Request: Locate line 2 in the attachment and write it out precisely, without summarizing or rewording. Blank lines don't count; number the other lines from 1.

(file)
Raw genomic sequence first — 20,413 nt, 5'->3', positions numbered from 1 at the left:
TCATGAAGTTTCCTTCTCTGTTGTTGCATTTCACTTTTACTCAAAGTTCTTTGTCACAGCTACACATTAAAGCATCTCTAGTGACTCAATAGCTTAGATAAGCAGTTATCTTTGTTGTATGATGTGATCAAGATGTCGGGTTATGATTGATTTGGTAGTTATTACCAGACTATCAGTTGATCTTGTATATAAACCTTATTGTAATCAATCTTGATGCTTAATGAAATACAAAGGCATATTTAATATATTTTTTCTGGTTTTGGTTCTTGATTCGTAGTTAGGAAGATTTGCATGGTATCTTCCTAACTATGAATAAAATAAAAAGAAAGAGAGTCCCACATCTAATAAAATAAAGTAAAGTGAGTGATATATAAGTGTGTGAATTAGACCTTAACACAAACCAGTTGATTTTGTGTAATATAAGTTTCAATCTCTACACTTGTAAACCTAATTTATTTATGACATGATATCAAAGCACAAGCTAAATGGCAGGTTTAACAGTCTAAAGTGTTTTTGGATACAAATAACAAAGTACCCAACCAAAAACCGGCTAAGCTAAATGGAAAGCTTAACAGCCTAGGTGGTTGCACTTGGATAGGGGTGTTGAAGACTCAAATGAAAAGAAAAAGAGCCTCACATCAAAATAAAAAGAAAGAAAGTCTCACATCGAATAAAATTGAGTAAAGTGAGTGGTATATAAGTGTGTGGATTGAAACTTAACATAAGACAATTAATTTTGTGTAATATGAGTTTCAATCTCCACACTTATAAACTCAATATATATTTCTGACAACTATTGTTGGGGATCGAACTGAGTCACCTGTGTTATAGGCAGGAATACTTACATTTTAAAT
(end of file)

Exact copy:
TCATGAAGTTTCCTTCTCTGTTGTTGCATTTCACTTTTACTCAAAGTTCTTTGTCACAGCTACACATTAAAGCATCTCTAGTGACTCAATAGCTTAGATAAGCAGTTATCTTTGTTGTATGATGTGATCAAGATGTCGGGTTATGATTGATTTGGTAGTTATTACCAGACTATCAGTTGATCTTGTATATAAACCTTATTGTAATCAATCTTGATGCTTAATGAAATACAAAGGCATATTTAATATATTTTTTCTGGTTTTGGTTCTTGATTCGTAGTTAGGAAGATTTGCATGGTATCTTCCTAACTATGAATAAAATAAAAAGAAAGAGAGTCCCACATCTAATAAAATAAAGTAAAGTGAGTGATATATAAGTGTGTGAATTAGACCTTAACACAAACCAGTTGATTTTGTGTAATATAAGTTTCAATCTCTACACTTGTAAACCTAATTTATTTATGACATGATATCAAAGCACAAGCTAAATGGCAGGTTTAACAGTCTAAAGTGTTTTTGGATACAAATAACAAAGTACCCAACCAAAAACCGGCTAAGCTAAATGGAAAGCTTAACAGCCTAGGTGGTTGCACTTGGATAGGGGTGTTGAAGACTCAAATGAAAAGAAAAAGAGCCTCACATCAAAATAAAAAGAAAGAAAGTCTCACATCGAATAAAATTGAGTAAAGTGAGTGGTATATAAGTGTGTGGATTGAAACTTAACATAAGACAATTAATTTTGTGTAATATGAGTTTCAATCTCCACACTTATAAACTCAATATATATTTCTGACAACTATTGTTGGGGATCGAACTGAGTCACCTGTGTTATAGGCAGGAATACTTACATTTTAAAT